A drought has left many Central Texas lakes and creeks several inches below normal this summer, creating potential hazards for swimmers and boaters.
Bell County has seen one drowning death so far this year, said Lt. Donnie Adams, Bell County Sheriff’s Department spokesman. A Temple High School student drowned May 18 while swimming with friends in Belton Lake.
June and July are peak months for drowning deaths, and with Belton Lake more than 8 feet below its normal level, swimmers should be more vigilant.
“Some of our swimming areas are out of the water, and people are swimming in undesignated areas that may not be as safe,” said Murray McCarley, a park ranger with the U.S. Army Corps of Engineers. “Don’t go diving in head first. Wade out and check the area out.”
And even though designated beach areas may be further than usual from the shoreline, McCarley said swimmers should stay close to the sandbar.
“Don’t go swimming out in the middle of the lake, even during the daytime,” he said. “Unless you have a boat right there with you, you’re just a little head in the water that somebody may not see.”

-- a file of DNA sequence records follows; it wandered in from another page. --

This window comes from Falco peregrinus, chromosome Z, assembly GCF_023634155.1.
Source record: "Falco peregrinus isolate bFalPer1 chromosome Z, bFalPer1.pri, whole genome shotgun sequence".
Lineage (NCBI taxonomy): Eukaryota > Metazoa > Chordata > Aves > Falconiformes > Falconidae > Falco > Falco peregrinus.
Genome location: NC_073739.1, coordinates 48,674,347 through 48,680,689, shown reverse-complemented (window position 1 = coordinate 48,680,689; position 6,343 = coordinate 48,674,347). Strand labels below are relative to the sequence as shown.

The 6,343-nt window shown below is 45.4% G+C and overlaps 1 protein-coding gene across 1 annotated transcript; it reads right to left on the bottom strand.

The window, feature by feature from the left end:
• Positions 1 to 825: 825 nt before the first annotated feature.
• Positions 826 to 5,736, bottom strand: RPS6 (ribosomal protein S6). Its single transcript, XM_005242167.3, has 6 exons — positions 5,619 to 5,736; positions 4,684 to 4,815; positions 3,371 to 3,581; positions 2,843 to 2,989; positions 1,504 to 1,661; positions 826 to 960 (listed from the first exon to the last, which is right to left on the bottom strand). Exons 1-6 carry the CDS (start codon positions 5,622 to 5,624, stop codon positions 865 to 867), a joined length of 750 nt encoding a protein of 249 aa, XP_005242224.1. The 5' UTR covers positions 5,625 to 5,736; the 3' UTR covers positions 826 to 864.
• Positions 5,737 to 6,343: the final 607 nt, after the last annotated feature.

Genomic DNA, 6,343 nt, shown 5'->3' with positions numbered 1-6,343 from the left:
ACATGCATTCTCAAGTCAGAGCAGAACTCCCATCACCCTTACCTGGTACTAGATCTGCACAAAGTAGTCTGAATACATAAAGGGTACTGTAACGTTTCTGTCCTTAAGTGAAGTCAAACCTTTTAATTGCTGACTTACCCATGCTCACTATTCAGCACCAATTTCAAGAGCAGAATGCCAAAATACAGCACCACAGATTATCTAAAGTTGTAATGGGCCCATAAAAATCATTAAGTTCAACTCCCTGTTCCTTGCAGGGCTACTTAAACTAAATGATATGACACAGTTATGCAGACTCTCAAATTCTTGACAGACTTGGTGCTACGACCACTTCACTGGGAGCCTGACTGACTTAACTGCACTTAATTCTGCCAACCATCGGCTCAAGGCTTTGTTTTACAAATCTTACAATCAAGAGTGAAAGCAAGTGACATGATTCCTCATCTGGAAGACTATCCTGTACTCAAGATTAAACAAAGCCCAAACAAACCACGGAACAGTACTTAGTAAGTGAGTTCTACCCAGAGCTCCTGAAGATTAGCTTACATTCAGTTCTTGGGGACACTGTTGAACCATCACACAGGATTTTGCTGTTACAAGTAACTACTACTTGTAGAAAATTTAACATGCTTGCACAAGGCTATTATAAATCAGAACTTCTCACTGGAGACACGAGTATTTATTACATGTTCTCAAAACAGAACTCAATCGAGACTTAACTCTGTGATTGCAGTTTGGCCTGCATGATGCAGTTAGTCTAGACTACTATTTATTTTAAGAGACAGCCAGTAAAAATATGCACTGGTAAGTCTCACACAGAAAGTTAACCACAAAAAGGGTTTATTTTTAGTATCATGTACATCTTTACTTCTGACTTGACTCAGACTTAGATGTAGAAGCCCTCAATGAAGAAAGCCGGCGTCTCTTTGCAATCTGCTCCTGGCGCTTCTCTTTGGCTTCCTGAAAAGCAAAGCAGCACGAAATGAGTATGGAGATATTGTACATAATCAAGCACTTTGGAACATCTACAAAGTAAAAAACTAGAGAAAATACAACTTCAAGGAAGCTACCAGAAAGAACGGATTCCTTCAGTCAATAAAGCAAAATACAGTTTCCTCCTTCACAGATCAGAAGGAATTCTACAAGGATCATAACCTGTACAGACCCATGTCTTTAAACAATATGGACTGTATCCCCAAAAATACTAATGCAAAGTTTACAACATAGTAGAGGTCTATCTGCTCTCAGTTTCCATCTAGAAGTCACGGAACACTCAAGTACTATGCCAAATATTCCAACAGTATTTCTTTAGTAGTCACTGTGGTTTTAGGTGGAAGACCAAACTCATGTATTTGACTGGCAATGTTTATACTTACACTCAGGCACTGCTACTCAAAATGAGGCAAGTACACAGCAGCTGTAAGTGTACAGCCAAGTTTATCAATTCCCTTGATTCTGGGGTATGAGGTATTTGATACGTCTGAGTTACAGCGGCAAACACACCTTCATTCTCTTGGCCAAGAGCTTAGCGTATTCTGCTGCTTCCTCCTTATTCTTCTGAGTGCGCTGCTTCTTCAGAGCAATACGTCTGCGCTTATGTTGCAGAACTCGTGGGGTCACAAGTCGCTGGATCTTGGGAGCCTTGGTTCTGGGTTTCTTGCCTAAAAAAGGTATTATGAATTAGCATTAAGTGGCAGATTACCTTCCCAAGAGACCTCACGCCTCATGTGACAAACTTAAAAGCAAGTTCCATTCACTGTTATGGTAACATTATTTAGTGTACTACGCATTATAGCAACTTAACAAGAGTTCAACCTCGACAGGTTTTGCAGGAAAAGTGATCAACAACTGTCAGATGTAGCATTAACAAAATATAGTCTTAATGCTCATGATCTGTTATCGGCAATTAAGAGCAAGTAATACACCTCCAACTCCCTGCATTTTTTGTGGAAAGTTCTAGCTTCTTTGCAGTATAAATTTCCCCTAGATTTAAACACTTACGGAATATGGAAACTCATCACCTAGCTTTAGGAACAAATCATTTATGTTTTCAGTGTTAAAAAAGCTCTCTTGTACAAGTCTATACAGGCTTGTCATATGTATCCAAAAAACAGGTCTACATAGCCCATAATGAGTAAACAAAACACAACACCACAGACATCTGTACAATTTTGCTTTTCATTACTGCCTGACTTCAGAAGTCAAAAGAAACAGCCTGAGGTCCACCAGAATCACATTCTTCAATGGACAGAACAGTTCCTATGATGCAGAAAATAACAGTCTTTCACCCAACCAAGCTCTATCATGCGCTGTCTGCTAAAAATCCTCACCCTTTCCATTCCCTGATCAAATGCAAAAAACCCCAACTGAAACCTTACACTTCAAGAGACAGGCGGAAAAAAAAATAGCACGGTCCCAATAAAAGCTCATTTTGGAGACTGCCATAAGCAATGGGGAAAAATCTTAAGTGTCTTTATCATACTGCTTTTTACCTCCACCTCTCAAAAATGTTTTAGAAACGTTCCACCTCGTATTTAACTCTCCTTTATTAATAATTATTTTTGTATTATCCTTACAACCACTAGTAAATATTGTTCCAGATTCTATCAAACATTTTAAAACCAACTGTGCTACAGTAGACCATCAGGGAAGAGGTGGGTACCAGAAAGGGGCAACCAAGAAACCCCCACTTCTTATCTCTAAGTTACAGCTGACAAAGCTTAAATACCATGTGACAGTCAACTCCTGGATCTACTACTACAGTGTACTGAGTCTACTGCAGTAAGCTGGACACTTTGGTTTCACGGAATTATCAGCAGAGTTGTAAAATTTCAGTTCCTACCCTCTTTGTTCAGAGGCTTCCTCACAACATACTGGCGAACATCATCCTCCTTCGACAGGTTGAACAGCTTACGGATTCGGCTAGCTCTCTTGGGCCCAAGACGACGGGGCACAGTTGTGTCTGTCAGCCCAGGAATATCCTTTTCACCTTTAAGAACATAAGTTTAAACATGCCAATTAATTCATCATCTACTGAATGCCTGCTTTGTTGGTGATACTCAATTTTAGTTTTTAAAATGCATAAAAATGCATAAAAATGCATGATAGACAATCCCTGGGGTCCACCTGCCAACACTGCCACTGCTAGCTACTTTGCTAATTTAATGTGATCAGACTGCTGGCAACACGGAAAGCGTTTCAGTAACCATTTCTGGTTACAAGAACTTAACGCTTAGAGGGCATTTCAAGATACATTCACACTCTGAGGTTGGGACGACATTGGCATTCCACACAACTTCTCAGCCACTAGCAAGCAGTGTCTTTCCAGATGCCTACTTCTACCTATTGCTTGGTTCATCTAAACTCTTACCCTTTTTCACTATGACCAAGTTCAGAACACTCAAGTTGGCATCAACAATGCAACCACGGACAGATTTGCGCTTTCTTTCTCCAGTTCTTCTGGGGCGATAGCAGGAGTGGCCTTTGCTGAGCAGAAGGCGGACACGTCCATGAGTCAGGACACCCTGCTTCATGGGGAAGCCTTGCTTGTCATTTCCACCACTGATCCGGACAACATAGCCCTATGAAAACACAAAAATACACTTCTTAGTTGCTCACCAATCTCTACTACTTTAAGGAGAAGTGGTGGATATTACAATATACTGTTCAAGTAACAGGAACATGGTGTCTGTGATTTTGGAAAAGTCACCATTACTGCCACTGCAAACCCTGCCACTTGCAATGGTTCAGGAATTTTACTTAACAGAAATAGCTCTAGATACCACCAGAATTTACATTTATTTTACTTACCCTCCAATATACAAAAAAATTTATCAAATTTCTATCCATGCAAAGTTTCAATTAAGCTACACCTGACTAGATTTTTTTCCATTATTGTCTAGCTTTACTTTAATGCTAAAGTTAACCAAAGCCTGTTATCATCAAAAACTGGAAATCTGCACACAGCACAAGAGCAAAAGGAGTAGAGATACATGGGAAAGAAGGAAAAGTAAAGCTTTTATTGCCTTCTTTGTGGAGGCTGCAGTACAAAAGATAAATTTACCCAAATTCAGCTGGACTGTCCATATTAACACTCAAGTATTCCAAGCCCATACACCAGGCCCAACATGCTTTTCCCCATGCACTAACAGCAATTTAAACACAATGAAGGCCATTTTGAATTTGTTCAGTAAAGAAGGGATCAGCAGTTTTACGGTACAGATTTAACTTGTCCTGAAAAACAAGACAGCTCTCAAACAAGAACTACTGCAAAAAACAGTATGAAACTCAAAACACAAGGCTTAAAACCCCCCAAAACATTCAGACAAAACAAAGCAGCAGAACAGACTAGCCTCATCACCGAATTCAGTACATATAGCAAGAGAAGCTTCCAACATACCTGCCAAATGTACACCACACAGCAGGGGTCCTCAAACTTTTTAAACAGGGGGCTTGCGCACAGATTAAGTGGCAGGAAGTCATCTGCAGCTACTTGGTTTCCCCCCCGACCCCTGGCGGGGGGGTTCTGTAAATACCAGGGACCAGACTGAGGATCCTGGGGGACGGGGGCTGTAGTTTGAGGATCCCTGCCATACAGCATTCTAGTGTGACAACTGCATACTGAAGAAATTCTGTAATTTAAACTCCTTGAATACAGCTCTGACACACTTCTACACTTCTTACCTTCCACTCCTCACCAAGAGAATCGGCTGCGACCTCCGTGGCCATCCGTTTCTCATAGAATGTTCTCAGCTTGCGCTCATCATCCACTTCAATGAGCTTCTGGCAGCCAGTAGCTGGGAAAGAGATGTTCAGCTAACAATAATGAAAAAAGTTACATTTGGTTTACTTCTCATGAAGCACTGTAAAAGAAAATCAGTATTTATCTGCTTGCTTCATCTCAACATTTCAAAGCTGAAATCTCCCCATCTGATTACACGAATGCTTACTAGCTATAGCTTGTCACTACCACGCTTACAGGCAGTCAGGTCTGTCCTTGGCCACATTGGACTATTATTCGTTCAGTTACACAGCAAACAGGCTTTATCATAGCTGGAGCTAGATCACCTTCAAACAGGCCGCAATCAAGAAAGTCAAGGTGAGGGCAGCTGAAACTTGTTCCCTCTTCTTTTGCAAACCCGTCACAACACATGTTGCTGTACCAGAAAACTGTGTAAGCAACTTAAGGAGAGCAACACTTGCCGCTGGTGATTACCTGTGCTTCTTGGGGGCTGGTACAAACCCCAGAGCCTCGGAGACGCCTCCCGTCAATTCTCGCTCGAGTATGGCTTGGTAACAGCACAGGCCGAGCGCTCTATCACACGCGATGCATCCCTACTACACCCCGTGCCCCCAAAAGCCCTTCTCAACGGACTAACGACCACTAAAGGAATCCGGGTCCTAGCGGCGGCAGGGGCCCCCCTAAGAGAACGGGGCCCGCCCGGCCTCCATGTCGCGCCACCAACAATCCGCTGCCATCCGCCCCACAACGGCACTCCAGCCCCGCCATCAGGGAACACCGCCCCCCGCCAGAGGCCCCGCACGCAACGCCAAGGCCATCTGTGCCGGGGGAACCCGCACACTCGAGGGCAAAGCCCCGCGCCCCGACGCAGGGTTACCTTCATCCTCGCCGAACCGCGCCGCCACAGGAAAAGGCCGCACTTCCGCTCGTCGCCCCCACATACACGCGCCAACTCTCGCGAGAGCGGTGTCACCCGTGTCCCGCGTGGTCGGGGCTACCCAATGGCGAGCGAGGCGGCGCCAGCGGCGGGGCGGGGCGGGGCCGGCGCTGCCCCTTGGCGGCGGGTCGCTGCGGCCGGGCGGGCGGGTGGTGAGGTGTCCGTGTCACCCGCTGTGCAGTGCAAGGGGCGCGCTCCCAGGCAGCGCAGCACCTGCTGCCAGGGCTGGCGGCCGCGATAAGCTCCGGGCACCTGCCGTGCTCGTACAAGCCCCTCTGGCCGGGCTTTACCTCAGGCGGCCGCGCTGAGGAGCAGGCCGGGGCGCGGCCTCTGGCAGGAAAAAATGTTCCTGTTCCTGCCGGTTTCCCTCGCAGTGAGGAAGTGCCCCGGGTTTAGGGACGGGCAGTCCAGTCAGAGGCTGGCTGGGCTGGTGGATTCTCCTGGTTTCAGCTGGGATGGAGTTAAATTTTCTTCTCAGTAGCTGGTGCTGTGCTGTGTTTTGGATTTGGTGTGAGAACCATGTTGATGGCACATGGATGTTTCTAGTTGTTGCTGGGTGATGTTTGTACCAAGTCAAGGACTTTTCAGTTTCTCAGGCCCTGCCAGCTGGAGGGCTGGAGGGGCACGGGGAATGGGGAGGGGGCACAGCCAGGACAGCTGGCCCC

Alcohol and the absence of a life jacket are two common denominators in most drowning deaths, Adams said.
“If you’re not a good swimmer, you’ve got to wear your life jacket,” he said. “There’s no assigned lifeguard (at Belton Lake), so parents have got to be with their kids and keep an eye on them at all times.”
Ronnie Bruggman, reservoir manager for Belton and Stillhouse Hollow lakes, said Belton Lake will see 2.4 million visitors this year, with the bulk of visitors between Memorial Day and Labor Day.
Bruggman offered a few basic tips for swimmers and boaters: know your limitations; avoid diving from bluffs; and, above all, drink responsibly. As part of Operation Dry Water, local law enforcement agencies will expand their patrols to minimize the amount of boating while intoxicated incidents.
“Alcohol and water don’t mix,” he said. “Just be aware of your limits.”
Bruggman also advised against swimming at night. “There’s too much potential for accidents to occur.”
Contact Erinn Callahan at email@example.com or 254-501-7464.